Will I Receive a Professional Skill-Set Marketable to Employers in my Business Degree Field?

A business degree is a heavy investment, both in terms of time and cost. Business students often want to economize their money and efforts, and they sometimes wonder whether a business degree is worth it. In terms of a marketable skill set, business is one of the best degrees that you can receive. The benefits of attending a business school, rather than breaking into the business world on your own, are tremendous. 

Skills Learned in Business School

While it is possible to become successful in business without a business degree, the study will help you to develop a complete skill set. You will sharpen your communication skills, as you learn to communicate your visions to others who will probably have their own ideas. You’ll learn to negotiate with others so that you get the best possible end of the deal. Part of your degree will focus on problem solving, and you’ll learn to think outside of the box to solve abstract problems. Once you graduate, you will feel comfortable developing a business concept from scratch. While some of the things you learn will be intuitive, you’ll have many opportunities to try out your skills in real world business scenarios. This experience alone will help you to solidify your business skill set.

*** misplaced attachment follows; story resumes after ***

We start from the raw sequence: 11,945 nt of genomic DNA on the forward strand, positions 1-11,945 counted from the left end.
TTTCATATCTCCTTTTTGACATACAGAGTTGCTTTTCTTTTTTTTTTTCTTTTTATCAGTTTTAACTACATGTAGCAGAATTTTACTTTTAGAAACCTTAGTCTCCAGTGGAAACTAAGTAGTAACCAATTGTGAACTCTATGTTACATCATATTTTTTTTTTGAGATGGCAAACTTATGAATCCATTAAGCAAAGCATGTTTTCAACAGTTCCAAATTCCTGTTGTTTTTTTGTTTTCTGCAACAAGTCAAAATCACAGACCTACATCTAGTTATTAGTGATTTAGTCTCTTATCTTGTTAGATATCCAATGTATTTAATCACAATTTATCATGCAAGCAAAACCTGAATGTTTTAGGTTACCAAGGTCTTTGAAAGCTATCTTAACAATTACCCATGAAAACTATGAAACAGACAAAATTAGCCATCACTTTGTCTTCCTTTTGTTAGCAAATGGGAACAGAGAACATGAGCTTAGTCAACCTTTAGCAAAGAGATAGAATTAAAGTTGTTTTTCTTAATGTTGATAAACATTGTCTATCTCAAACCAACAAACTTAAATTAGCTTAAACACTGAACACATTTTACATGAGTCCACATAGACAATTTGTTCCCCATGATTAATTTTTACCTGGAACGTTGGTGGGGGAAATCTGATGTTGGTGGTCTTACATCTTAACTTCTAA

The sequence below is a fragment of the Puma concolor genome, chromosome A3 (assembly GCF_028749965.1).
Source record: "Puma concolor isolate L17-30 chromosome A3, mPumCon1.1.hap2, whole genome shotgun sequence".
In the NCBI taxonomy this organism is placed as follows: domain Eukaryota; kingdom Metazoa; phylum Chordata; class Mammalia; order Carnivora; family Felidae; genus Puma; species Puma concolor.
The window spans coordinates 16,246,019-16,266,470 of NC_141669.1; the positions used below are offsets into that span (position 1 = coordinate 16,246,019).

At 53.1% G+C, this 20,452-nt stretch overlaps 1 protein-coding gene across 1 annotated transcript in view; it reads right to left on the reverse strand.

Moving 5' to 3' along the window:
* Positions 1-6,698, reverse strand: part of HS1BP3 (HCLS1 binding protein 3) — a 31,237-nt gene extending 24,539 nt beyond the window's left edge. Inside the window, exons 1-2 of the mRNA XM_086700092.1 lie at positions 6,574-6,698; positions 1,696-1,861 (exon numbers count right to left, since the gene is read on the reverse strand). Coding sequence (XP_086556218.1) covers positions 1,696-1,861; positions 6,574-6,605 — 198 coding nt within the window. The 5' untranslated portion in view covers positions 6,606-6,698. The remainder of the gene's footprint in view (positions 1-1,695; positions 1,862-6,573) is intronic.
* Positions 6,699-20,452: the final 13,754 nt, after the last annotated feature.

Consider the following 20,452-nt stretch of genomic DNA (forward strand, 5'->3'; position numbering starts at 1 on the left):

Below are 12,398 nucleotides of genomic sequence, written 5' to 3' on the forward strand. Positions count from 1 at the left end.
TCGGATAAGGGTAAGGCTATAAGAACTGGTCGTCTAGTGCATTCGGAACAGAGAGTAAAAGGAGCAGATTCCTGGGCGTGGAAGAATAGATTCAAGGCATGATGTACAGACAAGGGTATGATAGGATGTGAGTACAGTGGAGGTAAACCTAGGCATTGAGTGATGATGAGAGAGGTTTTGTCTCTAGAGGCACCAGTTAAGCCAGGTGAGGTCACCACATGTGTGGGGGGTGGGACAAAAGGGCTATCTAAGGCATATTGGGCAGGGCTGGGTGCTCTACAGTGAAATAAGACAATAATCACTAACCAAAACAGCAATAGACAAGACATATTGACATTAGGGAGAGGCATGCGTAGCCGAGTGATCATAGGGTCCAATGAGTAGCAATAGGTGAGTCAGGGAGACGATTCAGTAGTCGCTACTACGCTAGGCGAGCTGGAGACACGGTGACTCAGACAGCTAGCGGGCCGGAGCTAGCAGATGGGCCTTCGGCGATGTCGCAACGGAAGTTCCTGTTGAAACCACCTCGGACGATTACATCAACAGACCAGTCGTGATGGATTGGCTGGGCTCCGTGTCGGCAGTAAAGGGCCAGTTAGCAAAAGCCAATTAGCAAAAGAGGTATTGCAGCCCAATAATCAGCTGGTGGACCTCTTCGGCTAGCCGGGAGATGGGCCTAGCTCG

The skills learned in your business school will vary somewhat based on the program and the level of study. Here is some more information about the types of skills you will learn in business school.

You may not go on to use every skill that you learned in business school, but you will be better off for knowing all that you learn there. An employer will certainly look favorably on a candidate with more skills and knowledge rather than less, even if the experience isn’t completely relevant.

Marketing Your Skills to Employers

In business, talk is cheap. The skills that you learned in your university degree will mean nothing if you cannot produce examples. Being able to demonstrate specific times when you used tools in your skill set, and specific outcomes that you produced with your skills, is important. Employers will want to know your accomplishments more than they will want to know what you learned in your degree program. When an employer knows he can count on you for results, you are more likely to be hired.

Before interviewing with an employer, spend some time thinking about what kinds of skills the job requires. Make a list of the skills that you have that are suitable for the job, but also be sure to have in mind some examples of things you did to prove your skills. If you can come up with these concrete displays of your skill set, then you are likely to be successful in marketing your skills to employers.

Overall, the amount of skills that you develop during your business school experience will depend on you. You will take more from the program if you work diligently and value every skill that you have the opportunity to learn. Business school is not the only method for learning business skills, but it certainly is the most complete and thorough. Marketing the skills you gain in school will simply require you to provide evidence of your skill, and your experiences in business school will provide you with sources of that evidence.